Speeding, tailgating and road rage are some of the obvious dangers you’ve probably encountered on the road.
And these are some of the leading causes of accidents, says Walter G. Meyer, a 20-year veteran traffic-school instructor in San Diego.
But there are several other accident hot spots that don’t get as much attention. By knowing what they are, you can better keep your claims record clean and your car insurance rates down.
“A majority of accidents are caused at intersections with stop signs and traffic lights [and are] due to drivers either not paying attention or being in a life-threatening hurry,” says Jason Ratcliff, a Franklin County, Ohio, Deputy Sheriff for 15 years assigned to the patrol bureau and to work traffic enforcement.
According to data gathered by the Highway Loss Data Institute (HDLI), nearly half of all urban crashes occur at intersections, with an estimated 1.7 million crashes occurring at intersections every year.
The HLDI also says:
- 53 percent of intersection crashes occur at intersections with traffic signals
- 20 percent occur at intersections with stop signs
- A higher proportion of injury crashes occur at intersections (50 percent) compared with property damage-only crashes (41 percent)
- Pedestrians in are more likely to be injured in crashes at intersections than at other locations, with 55 percent of crashes involving injured pedestrians occurring at intersections.
Ratcliff says the best way to stay safe in — or near — an intersection is pay attention.
“When approaching intersections, private drives and retail stores, pay particular attention to others poised on the sidelines ready to pull out in front of you,” says Ratcliff. Don’t rely on your “right of way.”
Even if it’s your turn to go through the intersection or you have a green light, look around and ask yourself, “What if that car pulls out in front of me?” suggests Ratcliff.
“And always scan cross streets for drivers whose heads might be in the clouds and don’t notice they have a red light or a stop sign,” he adds.
Those few seconds of scanning can save you from a host of injuries and auto insurance claims headaches.
At the scene of an accident
Exiting your car if it breaks down or after an accident is high on Ratcliff’s list of no-nos.
“It’s one of the most dangerous things you can do,” he says — especially on a heavily traveled route.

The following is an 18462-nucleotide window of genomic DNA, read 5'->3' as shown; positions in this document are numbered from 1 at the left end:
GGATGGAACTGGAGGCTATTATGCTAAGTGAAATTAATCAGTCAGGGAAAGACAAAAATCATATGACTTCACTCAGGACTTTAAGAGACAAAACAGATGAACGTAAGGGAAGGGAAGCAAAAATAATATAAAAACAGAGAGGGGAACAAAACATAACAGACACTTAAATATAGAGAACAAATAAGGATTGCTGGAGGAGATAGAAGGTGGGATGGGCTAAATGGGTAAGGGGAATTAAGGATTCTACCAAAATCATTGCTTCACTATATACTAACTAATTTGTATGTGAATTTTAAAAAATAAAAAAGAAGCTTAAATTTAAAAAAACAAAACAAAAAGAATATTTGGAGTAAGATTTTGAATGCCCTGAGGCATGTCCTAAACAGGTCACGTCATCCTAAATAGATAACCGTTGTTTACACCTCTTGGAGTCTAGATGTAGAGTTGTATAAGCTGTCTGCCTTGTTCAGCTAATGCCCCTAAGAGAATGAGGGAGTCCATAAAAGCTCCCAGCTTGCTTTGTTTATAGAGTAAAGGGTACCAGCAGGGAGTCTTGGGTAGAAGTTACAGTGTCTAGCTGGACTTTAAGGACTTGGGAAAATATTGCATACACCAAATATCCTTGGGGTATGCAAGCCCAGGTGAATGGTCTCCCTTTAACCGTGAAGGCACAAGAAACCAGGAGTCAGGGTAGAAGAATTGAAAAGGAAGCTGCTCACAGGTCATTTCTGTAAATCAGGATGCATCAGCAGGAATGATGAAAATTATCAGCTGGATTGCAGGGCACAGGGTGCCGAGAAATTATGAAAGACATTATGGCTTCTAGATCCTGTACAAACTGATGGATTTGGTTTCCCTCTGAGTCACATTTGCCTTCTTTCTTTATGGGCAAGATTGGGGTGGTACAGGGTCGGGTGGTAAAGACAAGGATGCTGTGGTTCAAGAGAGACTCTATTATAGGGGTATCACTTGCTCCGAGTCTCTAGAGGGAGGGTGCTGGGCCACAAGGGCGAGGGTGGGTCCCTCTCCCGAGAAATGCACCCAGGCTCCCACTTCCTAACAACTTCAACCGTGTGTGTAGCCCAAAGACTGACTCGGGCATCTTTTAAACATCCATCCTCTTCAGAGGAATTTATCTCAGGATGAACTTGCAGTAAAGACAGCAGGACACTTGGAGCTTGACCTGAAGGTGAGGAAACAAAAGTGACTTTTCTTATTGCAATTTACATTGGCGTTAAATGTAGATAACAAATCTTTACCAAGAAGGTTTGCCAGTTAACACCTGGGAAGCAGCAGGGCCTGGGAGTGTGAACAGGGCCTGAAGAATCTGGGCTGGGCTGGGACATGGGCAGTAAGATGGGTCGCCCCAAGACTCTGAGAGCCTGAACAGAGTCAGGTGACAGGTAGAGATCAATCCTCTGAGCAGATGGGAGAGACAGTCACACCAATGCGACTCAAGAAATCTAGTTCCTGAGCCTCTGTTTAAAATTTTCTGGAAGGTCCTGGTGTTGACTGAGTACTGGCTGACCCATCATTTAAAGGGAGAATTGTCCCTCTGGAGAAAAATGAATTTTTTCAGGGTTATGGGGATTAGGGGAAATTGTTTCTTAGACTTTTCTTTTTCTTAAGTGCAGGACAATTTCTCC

You could find yourself being struck by a distracted driver.
“You should always stay in your vehicle if you’re in an accident,” says Ratcliff. “And don’t get out of your car to assist another driver.”
The best way to help a stranded motorist is by calling police or roadside assistance and not risking your life, says Ratcliff.
“Drivers always think they can beat an oncoming car when they’re making a left turn,” says Ratcliff.
Statistics show this is not a good idea. According to the U.S. Department of Transportation, an average motorist could drive a billion miles — the distance from Earth to Jupiter and back — before getting into an accident stemming from a right-hand turn.
Some towns are reducing left-turn accidents by using a “Michigan left” intersection design, which prevents motorists from making a left turn. Instead, you have to make a legal U-turn at a designated spot and then a right-hand turn back onto the street. This reduces accidents by nearly 60 percent.
Be patient when making left turns. “And always use your turn signal to alert the car behind you you’ll be slowing down, and possibly stopping, to turn left,” says Meyer.
Driving up a hill (or crest) may mean you’re going to have to go back down the other side.
“This is particularly dangerous because you’re driving blind,” says Meyer.
You have no idea if there’s a deer in the middle of the road just on the other side of the hill or if a stopped school bus is letting kids out — unless you’re paying attention to street signs.
“Many accidents and dangerous situations can be avoided by paying attention to the signs on your way up the hill,” says Meyer.
Traffic signs will typically indicate if an intersection, driveway or school zone is nearby. And if the area is a favorite place for Bambi and friends to play, street signs will tell you that, too.
“Look around for those indicators and take appropriate precautions,” says Ratcliff.
“Slow down when you’re nearing the top of the hill to make it easier to stop in case there is something in your path,” adds Meyer.
Sitting in a truck’s blind spot
If you can’t see a commercial truck’s sideview mirrors, they can’t see you.
“When they try to change lanes they’ll smash right into you,” says Ratcliff, adding that it’s best to give these vehicles plenty of room to move. And no matter what, don’t place yourself right next to them.
“If you and a tractor trailer are traveling neck-in-neck, at the same speed, slow down to let him take the lead,” says Meyer. The trucker might win the race to the rest stop, but you’ll be more likely to make it there in one piece.